What The CHIPS Act Means For America’s Tech

During the pandemic a shortage of computer chips disrupted the supply chain, learn how the CHIPS Act can prevent it from occurring again.

By Joseph Farago | Published


Throughout the pandemic, a computer chip shortage led to many manufacturing issues. From cars to laptops, tech manufacturers had to slow down production, leading to frequent supply chain interruptions and delayed shipments. Various countries are attempting to combat the continuing problem by introducing new production methods. Biden is one of the figures wanting to push for more chip manufacturing through his CHIPS Act.

The CHIPS Act, also known as the CHIPS and Science Act, was signed into law by Biden last week. The bill will allocate $50 billion to local semiconductor production to provide more computer chips for proper manufacturing. Since most production is centralized in East Asia, providing more avenues for United States manufacturing could circumvent the ongoing delays. The US has relied solely on East Asia to provide necessary technology parts like computer chips, so creating a new manufacturing hub in the states could significantly improve overall production.

Though $50 billion is plenty of money, the funds from the CHIPS Act will be separated and given out over various periods of time. In the first 12 months, $19 billion will be allocated to local manufacturing facilities to start large-scale computer chip production. But experts say the United States doesn’t need to make an enormous amount of computer chips to alleviate the shortage. The US only needs to make a sufficient amount to ensure that an exporting issue from Asia wouldn’t derail local technology production. As of now, any problem with East Asian trading could lead to prolonged computer chip delays, which the United States wants to eliminate entirely.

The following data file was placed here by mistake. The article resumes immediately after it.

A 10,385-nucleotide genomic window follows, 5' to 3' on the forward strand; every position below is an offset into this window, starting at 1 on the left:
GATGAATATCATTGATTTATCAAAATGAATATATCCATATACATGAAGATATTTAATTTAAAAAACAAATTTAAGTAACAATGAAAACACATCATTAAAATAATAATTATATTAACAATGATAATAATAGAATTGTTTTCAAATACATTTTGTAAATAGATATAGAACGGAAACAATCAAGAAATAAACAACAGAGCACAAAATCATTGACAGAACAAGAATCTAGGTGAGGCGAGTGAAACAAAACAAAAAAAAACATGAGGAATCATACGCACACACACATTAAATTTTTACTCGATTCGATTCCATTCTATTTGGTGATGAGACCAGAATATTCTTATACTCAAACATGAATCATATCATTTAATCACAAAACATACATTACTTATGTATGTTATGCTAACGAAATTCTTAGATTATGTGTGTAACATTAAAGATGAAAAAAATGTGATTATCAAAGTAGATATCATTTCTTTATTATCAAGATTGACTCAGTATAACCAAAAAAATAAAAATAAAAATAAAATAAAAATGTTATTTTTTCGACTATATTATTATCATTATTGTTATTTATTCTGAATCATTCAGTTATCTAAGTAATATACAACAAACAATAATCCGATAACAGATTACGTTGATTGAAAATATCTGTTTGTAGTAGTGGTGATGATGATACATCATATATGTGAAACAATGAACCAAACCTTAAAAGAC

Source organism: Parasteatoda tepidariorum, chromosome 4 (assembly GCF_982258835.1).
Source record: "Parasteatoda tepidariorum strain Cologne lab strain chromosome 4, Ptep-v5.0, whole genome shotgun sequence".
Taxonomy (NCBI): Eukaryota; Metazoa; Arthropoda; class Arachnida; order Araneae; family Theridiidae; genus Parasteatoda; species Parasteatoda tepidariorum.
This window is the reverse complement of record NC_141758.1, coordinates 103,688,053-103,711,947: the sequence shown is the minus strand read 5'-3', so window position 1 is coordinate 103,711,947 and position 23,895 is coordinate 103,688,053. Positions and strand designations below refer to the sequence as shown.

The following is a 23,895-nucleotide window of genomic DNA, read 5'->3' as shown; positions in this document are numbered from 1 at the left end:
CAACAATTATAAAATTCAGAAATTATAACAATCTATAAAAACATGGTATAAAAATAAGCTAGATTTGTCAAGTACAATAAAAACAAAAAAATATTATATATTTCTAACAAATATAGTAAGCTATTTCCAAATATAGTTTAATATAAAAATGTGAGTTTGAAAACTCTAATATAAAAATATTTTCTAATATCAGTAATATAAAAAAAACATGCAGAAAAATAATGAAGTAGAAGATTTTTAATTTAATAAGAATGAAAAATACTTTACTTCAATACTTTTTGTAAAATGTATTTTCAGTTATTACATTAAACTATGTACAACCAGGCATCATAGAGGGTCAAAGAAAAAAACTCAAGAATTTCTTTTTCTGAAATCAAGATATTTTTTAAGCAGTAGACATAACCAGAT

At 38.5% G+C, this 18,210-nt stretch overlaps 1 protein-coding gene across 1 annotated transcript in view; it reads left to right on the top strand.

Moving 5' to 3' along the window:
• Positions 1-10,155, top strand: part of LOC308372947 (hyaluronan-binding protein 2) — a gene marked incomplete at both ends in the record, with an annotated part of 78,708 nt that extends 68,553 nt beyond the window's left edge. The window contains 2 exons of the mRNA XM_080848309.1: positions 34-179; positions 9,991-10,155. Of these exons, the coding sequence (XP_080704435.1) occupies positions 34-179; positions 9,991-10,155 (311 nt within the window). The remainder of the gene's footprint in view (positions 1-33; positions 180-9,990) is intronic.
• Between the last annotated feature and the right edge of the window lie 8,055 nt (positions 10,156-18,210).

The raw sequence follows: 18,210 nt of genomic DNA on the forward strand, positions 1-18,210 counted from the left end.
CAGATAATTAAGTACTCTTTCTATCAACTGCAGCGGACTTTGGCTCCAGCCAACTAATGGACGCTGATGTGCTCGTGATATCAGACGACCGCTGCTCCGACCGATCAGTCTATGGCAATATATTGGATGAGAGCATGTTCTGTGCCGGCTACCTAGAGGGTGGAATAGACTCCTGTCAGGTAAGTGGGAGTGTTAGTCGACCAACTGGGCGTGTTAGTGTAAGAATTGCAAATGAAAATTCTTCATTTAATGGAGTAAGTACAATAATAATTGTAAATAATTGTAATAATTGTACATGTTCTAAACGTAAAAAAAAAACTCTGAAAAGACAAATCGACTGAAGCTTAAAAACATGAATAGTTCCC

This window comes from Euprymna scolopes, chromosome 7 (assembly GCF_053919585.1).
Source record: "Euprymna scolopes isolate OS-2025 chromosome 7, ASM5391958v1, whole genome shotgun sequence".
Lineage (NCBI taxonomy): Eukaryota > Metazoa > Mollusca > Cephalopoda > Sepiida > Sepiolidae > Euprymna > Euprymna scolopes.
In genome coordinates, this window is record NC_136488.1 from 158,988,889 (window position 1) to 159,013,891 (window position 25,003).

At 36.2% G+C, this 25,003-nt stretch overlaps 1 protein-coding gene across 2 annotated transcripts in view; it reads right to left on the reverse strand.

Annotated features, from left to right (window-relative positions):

How will the CHIPS Act affect China’s computer chip exportation? The US and China have an extended and complicated commercial relationship. Though the US will still need to import computer chips from East Asia to keep up with technology manufacturing, a significant reduction in chip imports could hurt China’s economy. Both countries rely on each other’s business, which makes Biden’s recent act potentially damaging.

The CHIPS Act could force other countries to become more competitive in computer chip manufacturing. Certain countries are known for elevating the computer chip market, which includes the US and China. As the United States furthers its venture into localized manufacturing, other countries will have to create better chips to keep up with the competitive market. The potential for the United States to dominate the semiconductor market could lead to tension between countries with significant semiconductor facilities.

Though many countries are instilling laws to fund accelerated computer chip production, experts agree that the chip shortage will extend into 2023. Even with the CHIPS Act’s sufficient funding, it’ll take a while before enough chips are made to meet the worldwide demand for technological products. With the semiconductor market growing approximately 10% yearly, countries are fighting an uphill battle trying to produce enough chips to alleviate demand.

The CHIPS Act is a brave attempt to create localized manufacturing hubs to produce these needed semiconductors. Though many expect the computer chip shortage to continue for another year, opening more domestic facilities will hopefully mitigate this issue that’s lasted throughout the pandemic years.